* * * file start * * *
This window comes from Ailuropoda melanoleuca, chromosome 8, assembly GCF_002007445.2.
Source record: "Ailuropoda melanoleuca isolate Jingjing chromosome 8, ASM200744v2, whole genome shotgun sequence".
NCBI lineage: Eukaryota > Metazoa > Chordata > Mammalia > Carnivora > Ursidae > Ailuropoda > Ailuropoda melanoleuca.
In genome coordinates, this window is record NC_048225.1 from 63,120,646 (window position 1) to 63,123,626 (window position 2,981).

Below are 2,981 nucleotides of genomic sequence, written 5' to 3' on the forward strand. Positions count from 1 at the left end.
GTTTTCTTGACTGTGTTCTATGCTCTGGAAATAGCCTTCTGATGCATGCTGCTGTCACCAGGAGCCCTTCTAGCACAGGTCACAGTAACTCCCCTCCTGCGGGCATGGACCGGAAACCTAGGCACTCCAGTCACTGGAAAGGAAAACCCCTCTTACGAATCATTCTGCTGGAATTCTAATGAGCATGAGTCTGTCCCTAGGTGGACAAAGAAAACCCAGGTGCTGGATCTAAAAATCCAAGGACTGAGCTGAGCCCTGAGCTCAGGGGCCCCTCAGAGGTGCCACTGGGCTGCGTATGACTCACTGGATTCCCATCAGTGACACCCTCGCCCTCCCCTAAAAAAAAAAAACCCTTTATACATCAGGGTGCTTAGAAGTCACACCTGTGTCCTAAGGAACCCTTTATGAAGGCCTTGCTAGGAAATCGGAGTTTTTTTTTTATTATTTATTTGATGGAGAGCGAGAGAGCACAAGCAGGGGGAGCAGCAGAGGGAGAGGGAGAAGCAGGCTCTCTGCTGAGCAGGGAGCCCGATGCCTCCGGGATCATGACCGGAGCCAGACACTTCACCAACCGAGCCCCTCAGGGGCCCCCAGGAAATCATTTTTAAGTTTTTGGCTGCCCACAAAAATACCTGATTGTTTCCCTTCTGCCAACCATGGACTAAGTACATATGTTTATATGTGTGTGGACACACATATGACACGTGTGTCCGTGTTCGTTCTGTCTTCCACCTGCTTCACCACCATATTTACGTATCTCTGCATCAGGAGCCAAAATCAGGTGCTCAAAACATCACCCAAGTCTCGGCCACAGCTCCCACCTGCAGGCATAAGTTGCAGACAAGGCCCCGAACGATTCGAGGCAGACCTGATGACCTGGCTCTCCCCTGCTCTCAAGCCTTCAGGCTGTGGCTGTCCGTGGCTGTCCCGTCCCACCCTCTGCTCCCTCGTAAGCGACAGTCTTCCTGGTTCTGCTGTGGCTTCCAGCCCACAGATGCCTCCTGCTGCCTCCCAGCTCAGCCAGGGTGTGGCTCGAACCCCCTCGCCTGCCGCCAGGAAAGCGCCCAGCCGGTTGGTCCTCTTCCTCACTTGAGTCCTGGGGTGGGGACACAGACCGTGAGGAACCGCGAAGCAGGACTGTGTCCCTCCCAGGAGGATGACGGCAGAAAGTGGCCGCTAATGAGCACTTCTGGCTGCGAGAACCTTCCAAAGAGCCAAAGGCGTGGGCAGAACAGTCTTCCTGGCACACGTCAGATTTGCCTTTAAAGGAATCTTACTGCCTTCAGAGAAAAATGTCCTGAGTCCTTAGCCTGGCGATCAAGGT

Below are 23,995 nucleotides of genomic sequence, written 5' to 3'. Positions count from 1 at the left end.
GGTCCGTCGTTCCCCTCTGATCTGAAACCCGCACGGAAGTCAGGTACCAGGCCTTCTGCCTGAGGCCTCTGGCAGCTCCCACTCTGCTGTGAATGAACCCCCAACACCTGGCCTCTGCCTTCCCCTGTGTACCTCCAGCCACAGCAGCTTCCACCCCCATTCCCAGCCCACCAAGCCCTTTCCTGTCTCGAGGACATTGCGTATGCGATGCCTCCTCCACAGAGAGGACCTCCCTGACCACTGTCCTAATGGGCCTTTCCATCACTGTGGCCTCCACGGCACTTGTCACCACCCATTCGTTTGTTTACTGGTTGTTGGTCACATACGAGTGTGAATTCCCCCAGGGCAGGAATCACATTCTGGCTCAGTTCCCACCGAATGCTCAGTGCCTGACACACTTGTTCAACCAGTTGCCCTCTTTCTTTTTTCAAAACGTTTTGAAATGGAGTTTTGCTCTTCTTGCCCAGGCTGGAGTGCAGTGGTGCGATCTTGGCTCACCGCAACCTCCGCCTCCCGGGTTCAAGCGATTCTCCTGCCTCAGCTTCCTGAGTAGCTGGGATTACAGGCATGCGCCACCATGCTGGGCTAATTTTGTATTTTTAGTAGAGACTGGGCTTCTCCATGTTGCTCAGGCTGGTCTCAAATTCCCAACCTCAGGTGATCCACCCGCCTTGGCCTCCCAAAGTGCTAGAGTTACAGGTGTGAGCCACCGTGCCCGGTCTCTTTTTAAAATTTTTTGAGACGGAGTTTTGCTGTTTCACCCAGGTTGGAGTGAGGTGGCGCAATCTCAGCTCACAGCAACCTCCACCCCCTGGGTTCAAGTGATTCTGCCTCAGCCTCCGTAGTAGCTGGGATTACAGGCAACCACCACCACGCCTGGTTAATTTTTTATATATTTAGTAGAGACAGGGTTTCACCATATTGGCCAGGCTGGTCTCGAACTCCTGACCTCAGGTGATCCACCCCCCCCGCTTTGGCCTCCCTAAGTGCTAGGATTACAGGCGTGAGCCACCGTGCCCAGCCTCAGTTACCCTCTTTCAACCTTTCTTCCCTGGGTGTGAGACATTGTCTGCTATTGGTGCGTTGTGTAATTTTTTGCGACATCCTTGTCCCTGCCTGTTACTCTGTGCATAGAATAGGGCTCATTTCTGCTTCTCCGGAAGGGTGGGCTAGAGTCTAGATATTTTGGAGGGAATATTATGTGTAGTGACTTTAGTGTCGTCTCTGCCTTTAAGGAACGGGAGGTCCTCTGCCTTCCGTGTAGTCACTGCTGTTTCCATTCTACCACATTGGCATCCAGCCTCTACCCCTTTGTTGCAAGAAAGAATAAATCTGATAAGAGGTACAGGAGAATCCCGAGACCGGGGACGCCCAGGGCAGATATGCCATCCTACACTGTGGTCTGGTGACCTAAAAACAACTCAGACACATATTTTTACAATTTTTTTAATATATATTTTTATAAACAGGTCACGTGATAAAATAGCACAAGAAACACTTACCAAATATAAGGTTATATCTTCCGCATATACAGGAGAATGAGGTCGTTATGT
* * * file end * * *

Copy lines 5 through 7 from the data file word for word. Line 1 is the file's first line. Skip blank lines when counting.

Below are 2,981 nucleotides of genomic sequence, written 5' to 3' on the forward strand. Positions count from 1 at the left end.
GTTTTCTTGACTGTGTTCTATGCTCTGGAAATAGCCTTCTGATGCATGCTGCTGTCACCAGGAGCCCTTCTAGCACAGGTCACAGTAACTCCCCTCCTGCGGGCATGGACCGGAAACCTAGGCACTCCAGTCACTGGAAAGGAAAACCCCTCTTACGAATCATTCTGCTGGAATTCTAATGAGCATGAGTCTGTCCCTAGGTGGACAAAGAAAACCCAGGTGCTGGATCTAAAAATCCAAGGACTGAGCTGAGCCCTGAGCTCAGGGGCCCCTCAGAGGTGCCACTGGGCTGCGTATGACTCACTGGATTCCCATCAGTGACACCCTCGCCCTCCCCTAAAAAAAAAAAACCCTTTATACATCAGGGTGCTTAGAAGTCACACCTGTGTCCTAAGGAACCCTTTATGAAGGCCTTGCTAGGAAATCGGAGTTTTTTTTTTATTATTTATTTGATGGAGAGCGAGAGAGCACAAGCAGGGGGAGCAGCAGAGGGAGAGGGAGAAGCAGGCTCTCTGCTGAGCAGGGAGCCCGATGCCTCCGGGATCATGACCGGAGCCAGACACTTCACCAACCGAGCCCCTCAGGGGCCCCCAGGAAATCATTTTTAAGTTTTTGGCTGCCCACAAAAATACCTGATTGTTTCCCTTCTGCCAACCATGGACTAAGTACATATGTTTATATGTGTGTGGACACACATATGACACGTGTGTCCGTGTTCGTTCTGTCTTCCACCTGCTTCACCACCATATTTACGTATCTCTGCATCAGGAGCCAAAATCAGGTGCTCAAAACATCACCCAAGTCTCGGCCACAGCTCCCACCTGCAGGCATAAGTTGCAGACAAGGCCCCGAACGATTCGAGGCAGACCTGATGACCTGGCTCTCCCCTGCTCTCAAGCCTTCAGGCTGTGGCTGTCCGTGGCTGTCCCGTCCCACCCTCTGCTCCCTCGTAAGCGACAGTCTTCCTGGTTCTGCTGTGGCTTCCAGCCCACAGATGCCTCCTGCTGCCTCCCAGCTCAGCCAGGGTGTGGCTCGAACCCCCTCGCCTGCCGCCAGGAAAGCGCCCAGCCGGTTGGTCCTCTTCCTCACTTGAGTCCTGGGGTGGGGACACAGACCGTGAGGAACCGCGAAGCAGGACTGTGTCCCTCCCAGGAGGATGACGGCAGAAAGTGGCCGCTAATGAGCACTTCTGGCTGCGAGAACCTTCCAAAGAGCCAAAGGCGTGGGCAGAACAGTCTTCCTGGCACACGTCAGATTTGCCTTTAAAGGAATCTTACTGCCTTCAGAGAAAAATGTCCTGAGTCCTTAGCCTGGCGATCAAGGT

Below are 23,995 nucleotides of genomic sequence, written 5' to 3'. Positions count from 1 at the left end.